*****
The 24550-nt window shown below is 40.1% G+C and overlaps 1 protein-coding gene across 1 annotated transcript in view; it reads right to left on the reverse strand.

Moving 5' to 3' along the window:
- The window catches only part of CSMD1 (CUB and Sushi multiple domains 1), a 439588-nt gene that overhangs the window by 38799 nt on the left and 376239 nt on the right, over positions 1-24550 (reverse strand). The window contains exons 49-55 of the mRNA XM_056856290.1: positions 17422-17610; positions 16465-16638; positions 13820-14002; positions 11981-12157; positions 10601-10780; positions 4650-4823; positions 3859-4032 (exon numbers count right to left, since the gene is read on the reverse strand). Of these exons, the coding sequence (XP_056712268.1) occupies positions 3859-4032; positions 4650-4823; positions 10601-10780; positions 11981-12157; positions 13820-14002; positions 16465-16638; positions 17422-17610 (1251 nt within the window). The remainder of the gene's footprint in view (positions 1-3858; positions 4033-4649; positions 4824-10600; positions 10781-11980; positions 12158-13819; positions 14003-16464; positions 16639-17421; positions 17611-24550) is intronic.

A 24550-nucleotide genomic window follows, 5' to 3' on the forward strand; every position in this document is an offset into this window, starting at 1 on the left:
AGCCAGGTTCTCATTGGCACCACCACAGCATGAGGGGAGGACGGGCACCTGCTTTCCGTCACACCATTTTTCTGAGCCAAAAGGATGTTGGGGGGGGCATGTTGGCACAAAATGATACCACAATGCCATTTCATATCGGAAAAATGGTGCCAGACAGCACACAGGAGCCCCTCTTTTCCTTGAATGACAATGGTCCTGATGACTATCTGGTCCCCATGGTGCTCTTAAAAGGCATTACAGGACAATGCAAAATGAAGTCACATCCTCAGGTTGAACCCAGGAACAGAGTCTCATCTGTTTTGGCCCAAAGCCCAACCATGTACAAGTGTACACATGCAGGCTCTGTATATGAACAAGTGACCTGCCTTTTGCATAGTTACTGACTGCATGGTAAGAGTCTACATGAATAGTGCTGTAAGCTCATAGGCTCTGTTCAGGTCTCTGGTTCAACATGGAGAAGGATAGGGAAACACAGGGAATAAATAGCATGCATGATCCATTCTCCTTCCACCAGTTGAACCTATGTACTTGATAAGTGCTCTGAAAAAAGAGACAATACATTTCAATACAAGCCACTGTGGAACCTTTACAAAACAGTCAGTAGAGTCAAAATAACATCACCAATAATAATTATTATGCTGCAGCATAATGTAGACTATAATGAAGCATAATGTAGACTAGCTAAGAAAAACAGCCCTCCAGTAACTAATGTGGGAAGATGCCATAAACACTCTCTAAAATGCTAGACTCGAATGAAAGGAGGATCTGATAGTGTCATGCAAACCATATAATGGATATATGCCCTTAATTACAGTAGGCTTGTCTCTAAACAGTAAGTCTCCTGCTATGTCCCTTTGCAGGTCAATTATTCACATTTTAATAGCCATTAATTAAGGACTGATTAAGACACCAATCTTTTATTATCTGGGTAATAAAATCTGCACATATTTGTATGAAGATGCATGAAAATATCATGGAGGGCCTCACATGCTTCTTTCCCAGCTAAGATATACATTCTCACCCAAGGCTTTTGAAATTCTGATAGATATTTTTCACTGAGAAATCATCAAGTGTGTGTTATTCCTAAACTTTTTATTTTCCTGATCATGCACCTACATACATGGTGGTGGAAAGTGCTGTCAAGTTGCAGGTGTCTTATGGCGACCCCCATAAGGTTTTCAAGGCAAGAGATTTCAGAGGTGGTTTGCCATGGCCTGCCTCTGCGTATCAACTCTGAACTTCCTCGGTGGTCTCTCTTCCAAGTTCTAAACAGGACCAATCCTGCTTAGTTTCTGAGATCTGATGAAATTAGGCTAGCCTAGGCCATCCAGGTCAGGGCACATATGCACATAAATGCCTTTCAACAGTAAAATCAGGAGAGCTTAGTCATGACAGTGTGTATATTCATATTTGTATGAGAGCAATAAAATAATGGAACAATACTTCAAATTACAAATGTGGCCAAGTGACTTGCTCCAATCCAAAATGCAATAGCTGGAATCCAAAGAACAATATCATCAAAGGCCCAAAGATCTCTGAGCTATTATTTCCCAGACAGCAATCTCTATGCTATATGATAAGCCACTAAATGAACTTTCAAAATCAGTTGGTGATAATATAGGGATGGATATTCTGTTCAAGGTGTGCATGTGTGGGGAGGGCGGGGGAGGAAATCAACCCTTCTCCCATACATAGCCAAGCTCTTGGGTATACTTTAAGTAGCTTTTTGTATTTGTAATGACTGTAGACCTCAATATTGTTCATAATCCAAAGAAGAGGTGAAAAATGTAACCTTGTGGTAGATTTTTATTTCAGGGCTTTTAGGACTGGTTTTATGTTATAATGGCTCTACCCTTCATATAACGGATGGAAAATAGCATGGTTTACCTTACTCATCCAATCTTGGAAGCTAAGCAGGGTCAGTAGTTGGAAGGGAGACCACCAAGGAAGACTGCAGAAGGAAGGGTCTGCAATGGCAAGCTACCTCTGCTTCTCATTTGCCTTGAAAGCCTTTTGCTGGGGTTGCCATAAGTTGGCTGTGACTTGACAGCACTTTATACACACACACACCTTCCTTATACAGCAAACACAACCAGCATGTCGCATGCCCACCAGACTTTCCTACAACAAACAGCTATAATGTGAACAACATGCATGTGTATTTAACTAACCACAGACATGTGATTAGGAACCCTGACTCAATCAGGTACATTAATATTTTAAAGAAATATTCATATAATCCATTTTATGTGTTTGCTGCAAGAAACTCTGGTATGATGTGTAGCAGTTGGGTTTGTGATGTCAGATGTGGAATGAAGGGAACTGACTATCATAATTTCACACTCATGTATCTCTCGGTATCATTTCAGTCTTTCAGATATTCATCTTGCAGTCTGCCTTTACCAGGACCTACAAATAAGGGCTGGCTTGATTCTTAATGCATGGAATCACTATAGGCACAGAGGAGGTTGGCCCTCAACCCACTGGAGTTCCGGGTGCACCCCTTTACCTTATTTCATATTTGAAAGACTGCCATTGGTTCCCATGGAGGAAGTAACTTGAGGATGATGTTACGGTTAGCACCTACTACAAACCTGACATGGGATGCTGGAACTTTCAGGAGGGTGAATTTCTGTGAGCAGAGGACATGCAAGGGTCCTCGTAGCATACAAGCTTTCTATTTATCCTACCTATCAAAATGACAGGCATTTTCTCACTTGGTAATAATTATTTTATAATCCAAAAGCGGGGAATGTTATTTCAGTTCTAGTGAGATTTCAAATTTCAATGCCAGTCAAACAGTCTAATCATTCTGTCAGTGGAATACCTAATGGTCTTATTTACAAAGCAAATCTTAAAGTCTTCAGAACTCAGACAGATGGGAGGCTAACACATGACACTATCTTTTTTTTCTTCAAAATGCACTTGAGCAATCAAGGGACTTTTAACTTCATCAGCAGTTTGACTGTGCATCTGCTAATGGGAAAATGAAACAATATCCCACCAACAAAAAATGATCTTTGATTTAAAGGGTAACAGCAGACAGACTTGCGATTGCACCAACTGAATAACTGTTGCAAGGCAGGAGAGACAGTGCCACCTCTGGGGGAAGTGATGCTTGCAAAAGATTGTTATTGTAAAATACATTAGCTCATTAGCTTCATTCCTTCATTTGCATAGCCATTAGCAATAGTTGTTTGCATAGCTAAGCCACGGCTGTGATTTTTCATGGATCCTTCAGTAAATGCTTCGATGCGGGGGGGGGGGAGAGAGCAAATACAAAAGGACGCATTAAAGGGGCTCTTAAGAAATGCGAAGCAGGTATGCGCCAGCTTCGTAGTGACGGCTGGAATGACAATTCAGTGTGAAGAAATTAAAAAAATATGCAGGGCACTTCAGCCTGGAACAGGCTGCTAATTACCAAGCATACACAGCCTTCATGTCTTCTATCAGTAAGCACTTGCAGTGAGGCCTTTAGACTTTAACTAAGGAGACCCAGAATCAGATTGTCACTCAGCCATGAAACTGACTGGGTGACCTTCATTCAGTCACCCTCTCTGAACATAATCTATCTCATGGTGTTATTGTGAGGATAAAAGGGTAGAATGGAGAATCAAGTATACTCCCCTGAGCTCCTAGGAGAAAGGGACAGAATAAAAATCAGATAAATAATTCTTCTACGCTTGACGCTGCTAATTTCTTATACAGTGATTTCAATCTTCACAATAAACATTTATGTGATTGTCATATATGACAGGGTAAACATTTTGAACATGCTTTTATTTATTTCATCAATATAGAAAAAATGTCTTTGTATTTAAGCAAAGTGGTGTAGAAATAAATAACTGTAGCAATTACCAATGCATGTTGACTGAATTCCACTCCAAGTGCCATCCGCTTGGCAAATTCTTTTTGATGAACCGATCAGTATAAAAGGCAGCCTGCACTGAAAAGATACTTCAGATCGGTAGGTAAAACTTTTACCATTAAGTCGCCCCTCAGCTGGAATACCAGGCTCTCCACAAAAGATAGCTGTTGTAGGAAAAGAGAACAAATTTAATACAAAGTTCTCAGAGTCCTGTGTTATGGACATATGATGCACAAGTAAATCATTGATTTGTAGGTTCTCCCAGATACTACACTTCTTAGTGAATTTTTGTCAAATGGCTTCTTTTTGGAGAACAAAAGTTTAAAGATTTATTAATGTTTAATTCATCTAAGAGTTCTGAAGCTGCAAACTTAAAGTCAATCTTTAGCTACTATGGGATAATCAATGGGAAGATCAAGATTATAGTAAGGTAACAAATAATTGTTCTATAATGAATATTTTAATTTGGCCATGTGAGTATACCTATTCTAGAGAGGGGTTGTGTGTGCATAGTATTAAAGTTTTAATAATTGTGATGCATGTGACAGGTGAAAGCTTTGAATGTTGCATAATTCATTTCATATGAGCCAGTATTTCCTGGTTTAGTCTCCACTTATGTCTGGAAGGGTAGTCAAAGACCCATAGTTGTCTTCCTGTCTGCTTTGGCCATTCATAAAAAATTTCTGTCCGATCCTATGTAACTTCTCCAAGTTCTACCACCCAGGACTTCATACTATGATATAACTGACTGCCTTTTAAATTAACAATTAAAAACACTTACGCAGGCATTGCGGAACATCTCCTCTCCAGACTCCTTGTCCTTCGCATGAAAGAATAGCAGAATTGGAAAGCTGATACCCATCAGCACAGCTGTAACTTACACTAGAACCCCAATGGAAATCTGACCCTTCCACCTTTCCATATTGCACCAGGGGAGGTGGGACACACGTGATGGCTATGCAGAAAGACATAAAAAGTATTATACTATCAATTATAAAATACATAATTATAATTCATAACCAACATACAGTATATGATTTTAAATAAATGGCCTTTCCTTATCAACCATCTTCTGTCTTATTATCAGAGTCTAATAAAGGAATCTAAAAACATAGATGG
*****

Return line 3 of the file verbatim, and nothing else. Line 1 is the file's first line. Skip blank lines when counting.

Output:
- The window catches only part of CSMD1 (CUB and Sushi multiple domains 1), a 439588-nt gene that overhangs the window by 38799 nt on the left and 376239 nt on the right, over positions 1-24550 (reverse strand). The window contains exons 49-55 of the mRNA XM_056856290.1: positions 17422-17610; positions 16465-16638; positions 13820-14002; positions 11981-12157; positions 10601-10780; positions 4650-4823; positions 3859-4032 (exon numbers count right to left, since the gene is read on the reverse strand). Of these exons, the coding sequence (XP_056712268.1) occupies positions 3859-4032; positions 4650-4823; positions 10601-10780; positions 11981-12157; positions 13820-14002; positions 16465-16638; positions 17422-17610 (1251 nt within the window). The remainder of the gene's footprint in view (positions 1-3858; positions 4033-4649; positions 4824-10600; positions 10781-11980; positions 12158-13819; positions 14003-16464; positions 16639-17421; positions 17611-24550) is intronic.